Jigsaw blades with a high TPI almost always have shorter length on the teeth.
Notable Manufacturers of Jigsaws
There are more than a few companies that manufacture jigsaws, but the ones listed below are among the best, and the most established.
Skil is easily one of the most recognizable jigsaw makers, and also one of the best makers of any power saw. The company got its start in the early 1920s within the confines of New Orleans, Louisiana. Edmond Michele was the founder, and was actually the man credited with inventing the circular saw.
Skil makes jigsaws on a variety of levels and price ranges, but their budget-minded jigsaws are especially impressive, and routinely perform above their price range, making them one of he best buys in all of the power tool world.
Makita has a very unique history to where they are today. The company started off in Japan in 1915, and was founded by Saburo Makita. He initially sold lighting equipment and motors for years, but WWII brought about some changes, and after the war, the company focused on power tools after nearly being wiped out.
Many consider Makita power tools and saws to be among the best you can get before climbing into the highly expensive professional and industrial-level tools. Their jigsaws fit that description perfectly, offering superior performance for the slightly extra price.
DEWALT is widely recognized on the name alone, but the bright yellow trademark color scheme is hard to miss as well. The company originally came into being in the early 1920s as well, founded by Raymond E DeWalt — the company’s obvious namesake.
After reorganizing in 1947, DEWALT quickly established a reputation as a make fine power tools, offering extensive product lines for both professionals, and the average DIYer and homeowner. They’ve been doing the same ever since, and their jigsaws are among the best, especially their cordless versions.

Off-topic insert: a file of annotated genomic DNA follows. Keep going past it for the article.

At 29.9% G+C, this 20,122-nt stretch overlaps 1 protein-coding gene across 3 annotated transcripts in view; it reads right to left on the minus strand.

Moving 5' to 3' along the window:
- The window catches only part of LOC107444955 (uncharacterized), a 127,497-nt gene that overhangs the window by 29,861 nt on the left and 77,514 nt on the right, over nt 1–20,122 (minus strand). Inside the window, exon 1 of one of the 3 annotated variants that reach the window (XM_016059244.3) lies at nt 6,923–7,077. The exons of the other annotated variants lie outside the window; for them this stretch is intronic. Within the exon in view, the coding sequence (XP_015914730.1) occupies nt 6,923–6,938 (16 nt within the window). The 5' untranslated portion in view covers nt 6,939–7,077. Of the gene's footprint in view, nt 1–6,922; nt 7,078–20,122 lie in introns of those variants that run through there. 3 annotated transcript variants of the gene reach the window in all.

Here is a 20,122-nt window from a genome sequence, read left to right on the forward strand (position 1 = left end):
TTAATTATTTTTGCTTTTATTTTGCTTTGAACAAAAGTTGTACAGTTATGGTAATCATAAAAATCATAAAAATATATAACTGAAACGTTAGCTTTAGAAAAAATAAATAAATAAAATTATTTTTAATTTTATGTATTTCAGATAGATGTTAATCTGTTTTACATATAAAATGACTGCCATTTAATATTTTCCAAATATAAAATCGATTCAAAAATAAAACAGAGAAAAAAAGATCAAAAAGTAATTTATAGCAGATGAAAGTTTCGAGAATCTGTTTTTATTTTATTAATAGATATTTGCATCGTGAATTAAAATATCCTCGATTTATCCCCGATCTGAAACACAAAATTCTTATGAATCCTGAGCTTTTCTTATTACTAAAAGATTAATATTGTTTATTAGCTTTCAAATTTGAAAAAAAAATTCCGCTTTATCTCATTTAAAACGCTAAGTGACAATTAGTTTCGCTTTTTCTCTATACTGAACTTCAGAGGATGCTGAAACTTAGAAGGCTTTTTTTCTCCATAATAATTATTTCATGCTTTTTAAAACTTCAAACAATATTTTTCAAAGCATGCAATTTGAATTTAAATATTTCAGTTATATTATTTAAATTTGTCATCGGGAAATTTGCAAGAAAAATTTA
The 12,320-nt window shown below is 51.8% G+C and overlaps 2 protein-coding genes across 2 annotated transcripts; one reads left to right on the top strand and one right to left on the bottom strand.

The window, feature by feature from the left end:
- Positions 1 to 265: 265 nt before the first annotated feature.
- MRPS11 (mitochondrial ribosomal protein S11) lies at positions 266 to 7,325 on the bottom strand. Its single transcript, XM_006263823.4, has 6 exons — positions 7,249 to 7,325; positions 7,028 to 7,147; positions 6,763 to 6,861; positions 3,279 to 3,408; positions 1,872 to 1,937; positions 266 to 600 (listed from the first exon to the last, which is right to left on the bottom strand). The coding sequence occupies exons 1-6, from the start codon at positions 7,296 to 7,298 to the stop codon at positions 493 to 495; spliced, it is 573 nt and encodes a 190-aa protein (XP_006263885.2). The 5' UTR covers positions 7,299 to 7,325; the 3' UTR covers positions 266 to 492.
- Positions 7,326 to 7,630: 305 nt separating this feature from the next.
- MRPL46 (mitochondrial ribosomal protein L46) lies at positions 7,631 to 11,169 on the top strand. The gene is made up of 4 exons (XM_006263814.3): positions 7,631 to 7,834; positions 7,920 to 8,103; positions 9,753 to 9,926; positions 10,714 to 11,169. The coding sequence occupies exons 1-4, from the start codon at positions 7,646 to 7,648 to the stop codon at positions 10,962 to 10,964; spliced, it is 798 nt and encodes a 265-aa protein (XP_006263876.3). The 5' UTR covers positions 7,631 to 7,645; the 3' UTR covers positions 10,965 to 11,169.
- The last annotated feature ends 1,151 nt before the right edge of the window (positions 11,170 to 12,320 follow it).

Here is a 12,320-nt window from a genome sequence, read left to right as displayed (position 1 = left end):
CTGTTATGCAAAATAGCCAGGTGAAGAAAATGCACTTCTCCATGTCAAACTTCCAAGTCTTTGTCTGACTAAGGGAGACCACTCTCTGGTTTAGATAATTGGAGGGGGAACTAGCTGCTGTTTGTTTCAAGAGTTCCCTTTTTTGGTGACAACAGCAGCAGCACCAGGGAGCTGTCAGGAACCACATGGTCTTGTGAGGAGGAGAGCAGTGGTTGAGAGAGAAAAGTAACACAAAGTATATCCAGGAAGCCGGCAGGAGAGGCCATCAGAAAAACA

Bosch is one of the oldest power tool brands in the world. So old in fact, that the company dates back to a time before power tools were even really a thing. Robert Bosch started the company in Stuttgart, Germany, in 1886.
Today’s Bosch tools have a reputation for combining solid, durable design with advanced features, and that definitely applies to their lineup of jigsaws, which boast professional-level ruggedness, and an array of added features.
Black + Decker
Black + Decker really doesn’t need much of an introduction, as the company has become a favorite in the western part of the world for making consumer-level power tools for extremely economical prices, and all without sacrificing quality and performance.
Many of their jigsaws are priced for entry-level, but operate and feel like they’re worth twice the price. The company has a hand in several other brands as well, including Porter-Cable.
Jigsaw Safety Tips
Jigsaws are saws…so you need to do everything you can to be as safe as possible each and every time you use one, regardless of the size of the job, or length of use.
Here are a few surefire jigsaw safety tips you should follow:
Always read the owner’s manual before using. Not every jigsaw is the same, and some products may have different ways they operate, different ways to detach a blade, lock in blade speeds, etc. It’s best to know beforehand, rather than learning on the go.
Always wear protective equipment, no matter what. This includes covering your eyes, wearing gloves, and sometimes a dust mask as well. You never know when sawdust or debris could fly towards you. Don’t take chances.
Don’t ever try to force a jigsaw, especially when cutting harder or tougher materials. There are simply too many things that could go wrong, such as snapping the blade, cutting yourself, breaking the material, etc.
If you’re using an extension cord, always be aware of where it is. The last thing you want to do is trip while having a saw running, or cause an accident with someone else on a jobsite.